1) Department of Pediatrics, Shiga University of Medical Science, Otsu, Shiga, Japan
2) Medical Genetics Laboratory of Genome, Isfahan, Iran
3) Department of Biotechnology, Toyama Prefectural University, Imizu, Toyama, Japan
4) Labkhand Clinic;
5) Division of Genetics and Molecular Biology, School of Medicine, Isfahan University of Medical Sciences, Isfahan, Iran
ABSTRACT Background: Crigler–Najjar syndrome type I (CN-1) and type II (CN-2) are rare hereditary unconjugated hyperbilirubinemia disorders. However, there have been no reports regarding the co-existence of CN-1 and CN-2 in one family. We experienced a case of an Iranian family that included members with either CN-1 or CN-2. Genetic analysis revealed a mutation in the bilirubin UDP-glucuronosyltransferase (UGT1A1) gene that resulted in residual enzymatic activity.
Case report: The female proband developed severe hyperbilirubinemia [total serum bilirubin concentration (TB) = 34.8 mg/dL] with bilirubin encephalopathy (kernicterus) and died after liver transplantation. Her family history included a cousin with kernicterus (TB = 30.0 mg/dL) diagnosed as CN-1. Her great grandfather (TB unknown) and uncle (TB = 23.0 mg/dL) developed jaundice, but without any treatment, they remained healthy as CN-2.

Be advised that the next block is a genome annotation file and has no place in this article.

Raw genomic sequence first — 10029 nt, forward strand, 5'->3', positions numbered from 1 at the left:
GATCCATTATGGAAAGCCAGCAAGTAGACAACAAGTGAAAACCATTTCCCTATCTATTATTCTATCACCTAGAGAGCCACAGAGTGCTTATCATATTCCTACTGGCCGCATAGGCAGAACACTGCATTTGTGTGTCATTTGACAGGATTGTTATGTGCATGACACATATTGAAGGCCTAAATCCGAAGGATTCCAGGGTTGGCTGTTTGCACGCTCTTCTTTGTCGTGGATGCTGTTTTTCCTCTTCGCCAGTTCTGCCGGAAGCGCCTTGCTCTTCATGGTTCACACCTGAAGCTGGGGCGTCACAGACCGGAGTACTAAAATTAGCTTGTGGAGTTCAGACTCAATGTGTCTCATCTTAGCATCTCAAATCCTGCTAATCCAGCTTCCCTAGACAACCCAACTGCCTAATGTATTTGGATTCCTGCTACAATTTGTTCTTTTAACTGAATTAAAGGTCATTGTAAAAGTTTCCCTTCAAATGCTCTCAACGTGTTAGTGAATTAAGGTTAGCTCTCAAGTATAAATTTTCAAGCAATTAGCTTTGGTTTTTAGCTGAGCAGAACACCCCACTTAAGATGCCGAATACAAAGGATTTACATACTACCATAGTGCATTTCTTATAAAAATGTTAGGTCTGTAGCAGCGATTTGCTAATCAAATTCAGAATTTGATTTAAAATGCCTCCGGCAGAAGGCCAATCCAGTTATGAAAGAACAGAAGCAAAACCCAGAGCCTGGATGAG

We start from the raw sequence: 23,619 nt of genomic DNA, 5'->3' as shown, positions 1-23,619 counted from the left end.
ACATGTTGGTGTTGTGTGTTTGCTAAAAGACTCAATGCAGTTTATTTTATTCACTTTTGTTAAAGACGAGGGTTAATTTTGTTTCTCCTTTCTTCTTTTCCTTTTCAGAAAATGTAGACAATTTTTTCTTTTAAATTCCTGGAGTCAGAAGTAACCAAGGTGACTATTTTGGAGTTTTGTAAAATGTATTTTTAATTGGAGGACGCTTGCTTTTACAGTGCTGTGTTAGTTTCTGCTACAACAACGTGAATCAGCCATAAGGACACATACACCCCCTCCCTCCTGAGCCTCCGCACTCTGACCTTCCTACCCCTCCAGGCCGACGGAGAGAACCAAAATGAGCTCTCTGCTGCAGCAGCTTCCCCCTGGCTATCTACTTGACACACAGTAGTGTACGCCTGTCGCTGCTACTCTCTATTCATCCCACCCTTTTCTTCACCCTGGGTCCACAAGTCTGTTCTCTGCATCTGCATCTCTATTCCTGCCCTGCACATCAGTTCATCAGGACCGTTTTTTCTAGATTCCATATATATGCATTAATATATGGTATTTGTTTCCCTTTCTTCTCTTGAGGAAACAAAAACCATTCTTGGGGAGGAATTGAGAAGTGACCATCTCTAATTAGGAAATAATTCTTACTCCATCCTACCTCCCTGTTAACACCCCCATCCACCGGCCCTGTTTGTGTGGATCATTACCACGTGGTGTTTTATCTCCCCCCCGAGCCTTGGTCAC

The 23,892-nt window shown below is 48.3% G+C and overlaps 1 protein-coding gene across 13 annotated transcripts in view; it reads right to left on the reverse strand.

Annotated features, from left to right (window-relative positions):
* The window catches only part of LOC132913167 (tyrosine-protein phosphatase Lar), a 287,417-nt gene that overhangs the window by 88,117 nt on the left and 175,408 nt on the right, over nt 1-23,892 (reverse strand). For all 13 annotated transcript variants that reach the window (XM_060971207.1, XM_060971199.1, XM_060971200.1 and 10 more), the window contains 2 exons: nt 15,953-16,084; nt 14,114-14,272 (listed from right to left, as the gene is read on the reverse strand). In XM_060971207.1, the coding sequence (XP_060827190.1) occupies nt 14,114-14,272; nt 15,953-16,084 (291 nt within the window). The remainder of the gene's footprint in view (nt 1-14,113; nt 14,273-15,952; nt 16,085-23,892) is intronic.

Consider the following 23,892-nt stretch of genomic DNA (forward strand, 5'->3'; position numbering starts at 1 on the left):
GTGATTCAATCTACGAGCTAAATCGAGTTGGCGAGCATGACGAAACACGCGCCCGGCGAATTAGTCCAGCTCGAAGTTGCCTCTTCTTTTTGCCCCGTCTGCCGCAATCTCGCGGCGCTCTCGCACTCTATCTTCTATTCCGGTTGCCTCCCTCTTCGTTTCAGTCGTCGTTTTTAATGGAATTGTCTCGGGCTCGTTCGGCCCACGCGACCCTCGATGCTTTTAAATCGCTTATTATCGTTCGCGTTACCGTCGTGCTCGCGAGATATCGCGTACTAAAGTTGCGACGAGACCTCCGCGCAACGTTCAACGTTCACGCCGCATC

Results: The affected cousin was homozygous for a novel frameshift mutation (c.381insGG, p.C127WfsX23). The affected uncle was compound heterozygous for p.C127WfsX23 and p.V225G linked with A(TA)7TAA. p.V225G-UGT1A1 reduced glucuronidation activity to 60% of wild-type. Thus, linkage of A(TA)7TAA and p.V225G might reduce UGT1A1 activity to 18%–36 % of the wild-type.
Conclusion: Genetic and in vitro expression analyses are useful for accurate genetic counseling for a family with a history of both CN-1 and CN-2.